528 South Park Avenue is settled two minutes away from the Rollins College campus and has been home to many different establishments. Since the beginning of my time at Rollins, it has gone from a hand roll sushi restaurant, to being vacant, and then under construction for about a summer and a half until finally, it became what it is today, Maestro Cucina Napoletana, or Maestro for short, where they serve up the most underrated Italian food in all of Winter Park. 

I cannot wrap my head around why Maestro is not as popular as it should be. From the ideal atmosphere, to the strong connection to Italy and the undeniably unique and authentic food, Maestro is a place that everyone in Winter Park should become familiar with.


Amanda Wakefield

Walking up to Maestro, you can see the beautiful inside-outside Italian bar, stacked high with quality wines from all over Italy. The interior is brick, with Italian artwork, and an Italian pizza oven that can be seen from any seat in the restaurant. The menus are made of cork, and the printed Italian items make you feel like you have been placed in a traditional Italian café in the heart of the country. 

But what really makes you feel right in the center of Italy are the employees. Recognizing right away that they are Italian, I asked them where they are from. One is from Milan, another from the south coast, and another from the same place that I live when I am spending time in Italy, Trastevere, Roma. I automatically felt a sense of home, and I was so excited to be able to practice speaking Italian in such a great atmosphere.

Connection to Italy

Amanda Wakefield

Chefs Rosario Spagnolo and Antonio Martino have served up traditional Italian food to locals and native Italians for years. At Maestro, they serve cuisine from their hometown, Naples. From the technique they use to simmer the sauce and roll out the pizza dough, to where the ingredients are sourced, all operations are done as if the resturant is smack-dab in the middle of Italy. 

Americanizing things is not the Maestro way, and it is evident in every single detail of the restaurant. From menu items such as Panzanella, Pasta e Fagioli soup, Spaghetti Alle Vongole, you will feel like you have just been transported into an Italian dream. The chefs and Italian dishes connect the place to Italy, and taste of the food is nothing short of incredible. 


Amanda Wakefield

So the atmosphere and connection to Italy are there, but how does the food at Maestro live up to the high standards that both the chefs hold? Living in Italy for a total of seven months, even I can taste and see the difference between a good dish of pasta versus one that has been made in mass quantities with frozen ingredients.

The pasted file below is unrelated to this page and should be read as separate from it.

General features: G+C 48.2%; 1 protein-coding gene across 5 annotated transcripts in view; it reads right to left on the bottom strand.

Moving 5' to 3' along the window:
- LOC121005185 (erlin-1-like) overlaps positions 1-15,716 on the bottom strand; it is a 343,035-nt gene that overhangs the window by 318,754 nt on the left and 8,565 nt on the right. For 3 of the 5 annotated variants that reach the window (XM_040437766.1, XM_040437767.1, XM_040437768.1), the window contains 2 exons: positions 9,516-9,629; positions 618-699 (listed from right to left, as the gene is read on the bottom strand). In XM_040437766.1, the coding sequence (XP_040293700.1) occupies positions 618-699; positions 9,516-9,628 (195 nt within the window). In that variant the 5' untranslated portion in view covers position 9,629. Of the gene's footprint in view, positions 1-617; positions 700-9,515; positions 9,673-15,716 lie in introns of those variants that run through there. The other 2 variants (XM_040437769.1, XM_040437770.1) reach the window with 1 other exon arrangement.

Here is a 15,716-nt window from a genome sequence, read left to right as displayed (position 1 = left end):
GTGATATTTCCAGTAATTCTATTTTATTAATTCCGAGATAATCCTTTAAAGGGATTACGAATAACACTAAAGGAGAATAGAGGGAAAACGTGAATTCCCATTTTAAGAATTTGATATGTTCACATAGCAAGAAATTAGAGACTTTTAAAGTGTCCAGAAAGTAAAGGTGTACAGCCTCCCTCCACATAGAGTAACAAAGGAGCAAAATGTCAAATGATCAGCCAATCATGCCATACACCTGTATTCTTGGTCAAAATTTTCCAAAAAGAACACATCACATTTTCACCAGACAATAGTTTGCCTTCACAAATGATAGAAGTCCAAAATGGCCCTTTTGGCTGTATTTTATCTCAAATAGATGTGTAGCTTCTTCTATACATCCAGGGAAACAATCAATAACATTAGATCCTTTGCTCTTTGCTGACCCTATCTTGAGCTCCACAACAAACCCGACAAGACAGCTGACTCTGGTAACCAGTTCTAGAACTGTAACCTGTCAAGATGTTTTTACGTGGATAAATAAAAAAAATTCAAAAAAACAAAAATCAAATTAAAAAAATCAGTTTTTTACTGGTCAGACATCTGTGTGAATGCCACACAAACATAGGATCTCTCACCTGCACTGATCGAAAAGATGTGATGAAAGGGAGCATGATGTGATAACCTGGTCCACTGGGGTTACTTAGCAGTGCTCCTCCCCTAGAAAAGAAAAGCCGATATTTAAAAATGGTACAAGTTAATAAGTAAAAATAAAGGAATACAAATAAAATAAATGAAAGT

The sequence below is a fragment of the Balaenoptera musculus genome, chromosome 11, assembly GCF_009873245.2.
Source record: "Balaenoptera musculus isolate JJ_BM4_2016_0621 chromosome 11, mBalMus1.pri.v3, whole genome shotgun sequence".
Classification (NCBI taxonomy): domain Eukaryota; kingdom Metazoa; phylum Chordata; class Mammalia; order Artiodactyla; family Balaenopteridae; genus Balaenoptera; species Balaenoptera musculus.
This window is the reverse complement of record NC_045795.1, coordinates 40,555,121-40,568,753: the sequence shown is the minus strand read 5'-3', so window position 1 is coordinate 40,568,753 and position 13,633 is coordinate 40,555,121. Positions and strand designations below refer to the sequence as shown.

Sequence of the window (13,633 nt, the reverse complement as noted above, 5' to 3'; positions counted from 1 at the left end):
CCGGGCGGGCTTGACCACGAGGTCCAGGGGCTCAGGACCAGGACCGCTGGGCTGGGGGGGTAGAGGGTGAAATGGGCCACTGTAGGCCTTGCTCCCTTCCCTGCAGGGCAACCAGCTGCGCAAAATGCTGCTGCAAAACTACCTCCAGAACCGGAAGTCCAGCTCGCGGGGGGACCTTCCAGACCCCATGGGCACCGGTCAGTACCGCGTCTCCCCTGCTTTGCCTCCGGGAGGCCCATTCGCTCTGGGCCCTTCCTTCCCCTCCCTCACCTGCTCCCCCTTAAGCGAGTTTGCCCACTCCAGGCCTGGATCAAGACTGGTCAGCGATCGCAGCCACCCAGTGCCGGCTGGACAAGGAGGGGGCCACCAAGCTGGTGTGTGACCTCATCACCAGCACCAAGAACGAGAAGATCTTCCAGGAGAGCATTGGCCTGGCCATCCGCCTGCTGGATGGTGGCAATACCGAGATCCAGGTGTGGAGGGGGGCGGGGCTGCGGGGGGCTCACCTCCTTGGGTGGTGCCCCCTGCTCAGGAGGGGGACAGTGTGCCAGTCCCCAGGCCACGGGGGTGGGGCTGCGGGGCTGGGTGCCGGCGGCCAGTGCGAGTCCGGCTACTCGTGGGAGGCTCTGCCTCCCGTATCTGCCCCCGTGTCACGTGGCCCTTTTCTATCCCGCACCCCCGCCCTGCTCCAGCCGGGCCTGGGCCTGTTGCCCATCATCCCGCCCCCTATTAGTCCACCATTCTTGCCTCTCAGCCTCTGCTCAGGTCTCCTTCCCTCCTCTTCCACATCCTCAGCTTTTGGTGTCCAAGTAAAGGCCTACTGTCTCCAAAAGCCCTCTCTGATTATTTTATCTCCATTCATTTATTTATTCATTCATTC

The first time I went to Maestro, I wanted to try one of everything. It was so hard to make a decision, but I decided on  meatballs as an appetizer and a pizza as my main dish. Thanks to their Marra Forni wood-burning oven, the pizza can be crisped up to perfection in just under 90 seconds. I knew I was in for a treat.

The sauce was like the sauce that my own Italian grandparents make, and the pizza was piled high with prosciutto, arugula, and fresh tomatoes. With every bite, I grew more and more certain that I would be spending way too much time and money at Maestro during the remainder of my college career. 

As I walked away, I daydreamed about when I could go back. Luckily, the five minute walk is far from treacherous. I went back the next night for happy hour to have five dollar apps and drink specials. Not bad, and on top of it all, Maestro offers a 10% discount to students. 

Maestro Cucina Napoletana is undoubtedly the most underrated resturant on Park Ave; however, it is one of the best places to get authentic Italian food and feel what it is like to be right in the center of Italy. I 10/10 recommend that everyone tries it, and would be willing to bet that once you take one bite, you will become a regular just daydreaming about the next time you can go back.